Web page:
Sports & Club Reports OM Football Club points from a possible 42. A semi-ﬁnal defeat to eventual winners Charterhouse in the ADC and a gut-wrenching loss on penalties to Lancing IIs in the semi-ﬁnal of the Junior League Cup, meant the OMs ﬁnished the season with only one piece of silverware. Next season sees them step up to Division 2 - likely to prove even more competitive. ere is a lot of anticipation already about what can be achieved in 2013/14 following September’s pre-season tour to Lisbon.
The OM Football Team: Standing (l to r): Charles Laughton (TU 1994-99), Joe Hare (C3 1999-2004), Nick Horowitz (C3 2002-07), Joel Hughes (C3 1999-2004), Caryn Hibbert, owner of Thyme at Southrop Manor (Sponsor), Alex Azis (CO 2000-04), Jack Webb (C1 1991-96), Tom Forsythe (BH 1999-2004), Harry von Behr (B1 2001-06); kneeling (l to r): Harry Harvey (C3 1998-2003), Charlie Allen (CO 2001-05), Dan Black (C3 1999-2004), Will Harvey (PR 2006-11), Jack Fletcher (C2 2004-09), Alan Hamilton (C2 2003-04)
f the OMFC had been asked at the start of 2012/13 whether they’d settle for a championship winning season along with reaching two semi-ﬁnals in the available cup competitions, most would have bitten your hand oﬀ. Only Charlie Laughton, the evergreen (utility) father ﬁgure, would have demanded and expected more. For the rest of us it constituted a pretty good season.
Our league form started oﬀ excellently with 5 wins on consecutive weekends, putting us in a commanding position with over a third of league matches played. A culture-ﬁlled pre-season tour to Amsterdam and plenty of oﬀ-season ﬁtness ensured we hit the ground running. e squad’s nucleus had stayed together following the successful 2011/12 campaign, which allowed for continuity and some free-ﬂowing football. is was shown in abundance with the OMs making the most of pitches yet to suﬀer the eﬀects of a long, hard, bitterly cold and wet winter. e OMs had added a level of grit and determination to their football too. Senior OMs Laughton, Hughes, Hare, Gray (James CO 1994-99), Allen (when Arsenal weren’t playing at home) and 104 e Marlburian Club Magazine
Webb showed some ﬁght to add to the ﬂair of players further up the ﬁeld, with Harvey Senior, Fletcher, Alcock (C2 1999-2004), Hamilton, Azis and Harvey Junior all making signiﬁcant contributions. Special mention must also go to Harry von Behr for an outstanding season in between the posts, solving the wellpublicised ‘goalkeeping problem’. As Peter Ford (CR 1988-) always points out, “ere is a national shortage of goalkeepers.” e start of an impressive Arthur Dunn Cup (ADC) run, possibly the second oldest cup competition in the world, saw the OMs defeat Westminster Is in a 3-2 thriller at Marlborough. Only 1st teams are eligible to enter this competition making the result even more impressive with Westminster plying their trade two divisions above. An immaculate (athletics) pitch, great support for both teams and a fantastic spread organised by by Jane Pendry and the Marlburian Club made the victory even better! Despite a couple of league defeats and an injury crisis, the OMs ﬁnished the season as champions, winning a remarkable 36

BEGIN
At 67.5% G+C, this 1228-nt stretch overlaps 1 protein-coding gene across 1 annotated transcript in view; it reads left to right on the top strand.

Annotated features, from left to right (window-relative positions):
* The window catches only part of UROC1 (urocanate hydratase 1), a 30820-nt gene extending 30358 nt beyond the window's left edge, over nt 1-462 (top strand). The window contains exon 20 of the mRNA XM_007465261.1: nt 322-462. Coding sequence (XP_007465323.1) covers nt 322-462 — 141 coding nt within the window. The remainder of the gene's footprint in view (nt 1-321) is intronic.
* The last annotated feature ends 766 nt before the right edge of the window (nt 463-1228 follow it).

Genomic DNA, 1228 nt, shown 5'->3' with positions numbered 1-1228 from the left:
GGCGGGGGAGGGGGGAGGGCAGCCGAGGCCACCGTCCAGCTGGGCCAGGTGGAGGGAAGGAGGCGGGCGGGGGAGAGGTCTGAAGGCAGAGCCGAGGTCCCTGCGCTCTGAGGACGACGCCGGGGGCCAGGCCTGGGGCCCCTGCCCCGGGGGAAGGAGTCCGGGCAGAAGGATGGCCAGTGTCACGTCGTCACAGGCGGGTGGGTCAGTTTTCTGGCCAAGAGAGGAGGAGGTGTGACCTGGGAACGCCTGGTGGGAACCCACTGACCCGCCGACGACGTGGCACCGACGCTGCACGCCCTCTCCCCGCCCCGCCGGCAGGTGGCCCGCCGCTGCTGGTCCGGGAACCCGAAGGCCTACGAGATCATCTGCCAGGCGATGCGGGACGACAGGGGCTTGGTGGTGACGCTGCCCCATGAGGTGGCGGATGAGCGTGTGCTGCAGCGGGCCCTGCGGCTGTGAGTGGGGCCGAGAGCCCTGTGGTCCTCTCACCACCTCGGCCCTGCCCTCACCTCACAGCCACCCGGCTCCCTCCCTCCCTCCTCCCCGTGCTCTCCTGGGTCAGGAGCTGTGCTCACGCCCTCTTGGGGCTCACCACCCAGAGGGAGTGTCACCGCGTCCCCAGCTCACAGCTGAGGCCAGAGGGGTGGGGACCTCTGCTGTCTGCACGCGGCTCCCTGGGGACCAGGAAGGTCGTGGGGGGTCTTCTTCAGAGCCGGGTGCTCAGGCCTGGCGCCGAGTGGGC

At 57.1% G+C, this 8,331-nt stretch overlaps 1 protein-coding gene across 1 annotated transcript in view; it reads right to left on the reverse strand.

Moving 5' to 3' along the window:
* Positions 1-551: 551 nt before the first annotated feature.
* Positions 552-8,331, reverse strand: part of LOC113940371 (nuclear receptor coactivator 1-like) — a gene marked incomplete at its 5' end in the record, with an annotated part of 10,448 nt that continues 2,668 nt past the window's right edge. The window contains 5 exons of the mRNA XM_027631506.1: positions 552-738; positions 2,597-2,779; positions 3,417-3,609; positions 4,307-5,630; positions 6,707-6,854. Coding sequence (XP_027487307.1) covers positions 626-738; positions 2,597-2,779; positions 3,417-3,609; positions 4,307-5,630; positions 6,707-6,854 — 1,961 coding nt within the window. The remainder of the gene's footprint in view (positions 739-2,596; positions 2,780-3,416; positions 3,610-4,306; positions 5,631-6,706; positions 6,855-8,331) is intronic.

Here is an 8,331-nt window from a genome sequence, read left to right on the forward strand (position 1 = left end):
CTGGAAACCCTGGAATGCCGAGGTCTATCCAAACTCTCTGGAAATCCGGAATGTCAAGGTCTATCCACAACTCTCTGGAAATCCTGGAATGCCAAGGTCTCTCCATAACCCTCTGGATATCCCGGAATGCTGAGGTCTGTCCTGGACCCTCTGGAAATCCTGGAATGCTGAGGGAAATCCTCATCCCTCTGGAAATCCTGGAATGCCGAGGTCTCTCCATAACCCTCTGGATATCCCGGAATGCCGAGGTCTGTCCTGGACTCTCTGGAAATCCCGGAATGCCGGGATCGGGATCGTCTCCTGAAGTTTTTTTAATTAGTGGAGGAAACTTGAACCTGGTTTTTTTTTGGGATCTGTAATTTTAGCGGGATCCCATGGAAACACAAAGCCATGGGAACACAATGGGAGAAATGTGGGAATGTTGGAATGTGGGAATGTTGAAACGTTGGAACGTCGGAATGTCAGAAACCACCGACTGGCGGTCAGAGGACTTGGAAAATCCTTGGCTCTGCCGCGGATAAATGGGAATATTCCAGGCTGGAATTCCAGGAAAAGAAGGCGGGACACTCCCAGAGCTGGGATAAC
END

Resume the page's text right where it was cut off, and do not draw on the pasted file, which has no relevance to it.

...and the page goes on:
Whilst a great squad eﬀort, special mention must go to the stalwarts that played week-in, week-out and made the season so successful: newbies such as James Wilson (BH 2007-12), Tom de Boinville (C3 2002-07), Tom Forsythe and Nick Horowitz all made telling contributions. Despite being a veteran, Dan Black also seemed like a quality new signing aer spending the 2011/12 season on the sidelines! ere are also positive signs from those still at university who have registered an interest to get involved aer they graduate. e OMFC would also particularly like to thank Caryn Hibbert of yme at Southrop Manor, who generously sponsored the team strip pictured. Caryn, mother of Camilla Hibbert (NC 2007-12), is a great supporter of the OMFC and is oen to be seen on the touchlines cheering us on. So… onwards and upwards; the OMFC is going places. Can we achieve back-to-backto-back promotions?! e signs are good, with many players committing their future to the Club. But we continue to look for committed, enthusiastic players willing to join this remarkable journey. Please get in touch with either Dan Black (Daniel.Black@amlin.co.uk) or me if you are one. With over 30 games every season there are many opportunities to show oﬀ those footballing skills honed so successfully on Mabs, Watermeadows and the like! Secretary Joe Hare (C3 1999-2004) 07810 577 256 email@example.com